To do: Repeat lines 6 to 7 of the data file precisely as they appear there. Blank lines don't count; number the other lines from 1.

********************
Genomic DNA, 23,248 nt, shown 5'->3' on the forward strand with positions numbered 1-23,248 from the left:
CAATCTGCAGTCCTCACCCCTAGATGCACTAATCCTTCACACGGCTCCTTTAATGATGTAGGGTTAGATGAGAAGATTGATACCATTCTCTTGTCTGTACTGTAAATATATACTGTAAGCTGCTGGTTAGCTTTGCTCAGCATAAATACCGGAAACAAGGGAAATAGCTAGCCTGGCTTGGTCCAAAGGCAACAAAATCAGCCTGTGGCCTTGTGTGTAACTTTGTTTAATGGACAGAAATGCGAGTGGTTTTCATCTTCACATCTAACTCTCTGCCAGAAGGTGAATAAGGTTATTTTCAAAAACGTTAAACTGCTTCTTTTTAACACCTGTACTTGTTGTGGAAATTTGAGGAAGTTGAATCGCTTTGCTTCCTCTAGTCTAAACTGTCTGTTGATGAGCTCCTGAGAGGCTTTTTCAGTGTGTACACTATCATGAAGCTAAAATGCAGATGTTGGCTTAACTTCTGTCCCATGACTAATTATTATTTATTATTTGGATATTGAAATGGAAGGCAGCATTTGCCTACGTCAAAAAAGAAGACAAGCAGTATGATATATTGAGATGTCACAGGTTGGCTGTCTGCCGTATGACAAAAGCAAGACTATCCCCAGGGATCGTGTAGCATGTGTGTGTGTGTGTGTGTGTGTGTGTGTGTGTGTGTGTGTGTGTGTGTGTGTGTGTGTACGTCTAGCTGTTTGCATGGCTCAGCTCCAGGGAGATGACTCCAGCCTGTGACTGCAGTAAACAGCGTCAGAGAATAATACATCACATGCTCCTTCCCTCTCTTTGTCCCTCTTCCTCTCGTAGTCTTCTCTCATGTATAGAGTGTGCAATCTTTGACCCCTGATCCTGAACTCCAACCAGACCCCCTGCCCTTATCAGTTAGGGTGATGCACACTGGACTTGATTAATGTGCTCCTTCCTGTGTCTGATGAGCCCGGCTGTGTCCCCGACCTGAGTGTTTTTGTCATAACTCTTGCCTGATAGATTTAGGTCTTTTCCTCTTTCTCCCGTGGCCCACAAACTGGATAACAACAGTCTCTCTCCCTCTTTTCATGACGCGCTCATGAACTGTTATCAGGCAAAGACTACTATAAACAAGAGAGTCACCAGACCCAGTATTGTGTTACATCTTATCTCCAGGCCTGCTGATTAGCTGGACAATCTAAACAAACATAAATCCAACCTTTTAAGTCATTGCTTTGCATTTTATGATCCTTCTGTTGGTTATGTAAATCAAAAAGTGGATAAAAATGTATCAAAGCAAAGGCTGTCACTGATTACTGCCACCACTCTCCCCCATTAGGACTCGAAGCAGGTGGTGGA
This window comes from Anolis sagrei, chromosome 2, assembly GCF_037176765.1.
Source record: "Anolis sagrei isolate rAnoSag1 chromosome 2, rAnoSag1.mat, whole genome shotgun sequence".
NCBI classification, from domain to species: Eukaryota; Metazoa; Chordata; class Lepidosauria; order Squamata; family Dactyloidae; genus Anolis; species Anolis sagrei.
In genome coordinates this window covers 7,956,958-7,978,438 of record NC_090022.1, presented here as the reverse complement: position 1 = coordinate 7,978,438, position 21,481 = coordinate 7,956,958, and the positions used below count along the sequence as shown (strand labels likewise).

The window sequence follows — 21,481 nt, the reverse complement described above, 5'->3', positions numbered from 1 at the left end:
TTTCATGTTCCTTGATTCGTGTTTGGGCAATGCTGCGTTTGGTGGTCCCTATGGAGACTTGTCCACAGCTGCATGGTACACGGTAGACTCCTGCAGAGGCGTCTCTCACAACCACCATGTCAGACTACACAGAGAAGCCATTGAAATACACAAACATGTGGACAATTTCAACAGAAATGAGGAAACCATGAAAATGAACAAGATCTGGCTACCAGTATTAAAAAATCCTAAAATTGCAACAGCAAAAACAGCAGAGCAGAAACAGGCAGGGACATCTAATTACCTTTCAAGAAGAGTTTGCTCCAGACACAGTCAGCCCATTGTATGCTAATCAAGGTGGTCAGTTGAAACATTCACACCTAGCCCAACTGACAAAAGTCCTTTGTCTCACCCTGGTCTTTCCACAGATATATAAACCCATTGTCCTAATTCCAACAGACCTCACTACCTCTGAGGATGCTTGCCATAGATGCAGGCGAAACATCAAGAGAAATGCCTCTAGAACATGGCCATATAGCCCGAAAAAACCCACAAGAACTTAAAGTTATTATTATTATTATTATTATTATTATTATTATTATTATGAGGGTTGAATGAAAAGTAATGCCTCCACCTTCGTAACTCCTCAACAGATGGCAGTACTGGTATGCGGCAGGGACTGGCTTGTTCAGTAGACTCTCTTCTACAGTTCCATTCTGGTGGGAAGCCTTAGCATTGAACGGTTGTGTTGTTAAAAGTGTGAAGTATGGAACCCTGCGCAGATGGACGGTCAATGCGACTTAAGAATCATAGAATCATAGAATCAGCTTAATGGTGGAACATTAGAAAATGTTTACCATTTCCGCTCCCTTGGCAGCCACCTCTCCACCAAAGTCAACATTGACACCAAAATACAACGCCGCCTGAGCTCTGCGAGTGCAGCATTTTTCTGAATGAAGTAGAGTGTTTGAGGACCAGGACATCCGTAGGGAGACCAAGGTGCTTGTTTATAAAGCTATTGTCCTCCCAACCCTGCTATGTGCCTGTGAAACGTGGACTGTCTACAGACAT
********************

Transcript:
In genome coordinates this window covers 7,956,958-7,978,438 of record NC_090022.1, presented here as the reverse complement: position 1 = coordinate 7,978,438, position 21,481 = coordinate 7,956,958, and the positions used below count along the sequence as shown (strand labels likewise).

The window sequence follows — 21,481 nt, the reverse complement described above, 5'->3', positions numbered from 1 at the left end: